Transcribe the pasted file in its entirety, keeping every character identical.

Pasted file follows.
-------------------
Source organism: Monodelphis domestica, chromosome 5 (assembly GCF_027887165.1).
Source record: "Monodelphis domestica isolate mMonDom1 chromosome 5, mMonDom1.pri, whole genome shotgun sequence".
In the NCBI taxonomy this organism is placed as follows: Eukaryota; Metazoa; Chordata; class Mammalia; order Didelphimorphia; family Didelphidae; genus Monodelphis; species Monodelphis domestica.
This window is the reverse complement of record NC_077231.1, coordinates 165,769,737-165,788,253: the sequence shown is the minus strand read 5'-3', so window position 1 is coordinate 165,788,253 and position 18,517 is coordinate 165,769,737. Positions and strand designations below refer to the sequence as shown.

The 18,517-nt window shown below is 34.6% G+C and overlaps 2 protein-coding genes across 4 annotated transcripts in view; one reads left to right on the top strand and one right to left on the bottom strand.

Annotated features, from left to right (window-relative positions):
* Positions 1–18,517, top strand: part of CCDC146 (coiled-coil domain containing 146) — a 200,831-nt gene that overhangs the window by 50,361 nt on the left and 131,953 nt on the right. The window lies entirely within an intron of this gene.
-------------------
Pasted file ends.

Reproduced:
Source organism: Monodelphis domestica, chromosome 5 (assembly GCF_027887165.1).
Source record: "Monodelphis domestica isolate mMonDom1 chromosome 5, mMonDom1.pri, whole genome shotgun sequence".
In the NCBI taxonomy this organism is placed as follows: Eukaryota; Metazoa; Chordata; class Mammalia; order Didelphimorphia; family Didelphidae; genus Monodelphis; species Monodelphis domestica.
This window is the reverse complement of record NC_077231.1, coordinates 165,769,737-165,788,253: the sequence shown is the minus strand read 5'-3', so window position 1 is coordinate 165,788,253 and position 18,517 is coordinate 165,769,737. Positions and strand designations below refer to the sequence as shown.

The 18,517-nt window shown below is 34.6% G+C and overlaps 2 protein-coding genes across 4 annotated transcripts in view; one reads left to right on the top strand and one right to left on the bottom strand.

Annotated features, from left to right (window-relative positions):
* Positions 1–18,517, top strand: part of CCDC146 (coiled-coil domain containing 146) — a 200,831-nt gene that overhangs the window by 50,361 nt on the left and 131,953 nt on the right. The window lies entirely within an intron of this gene.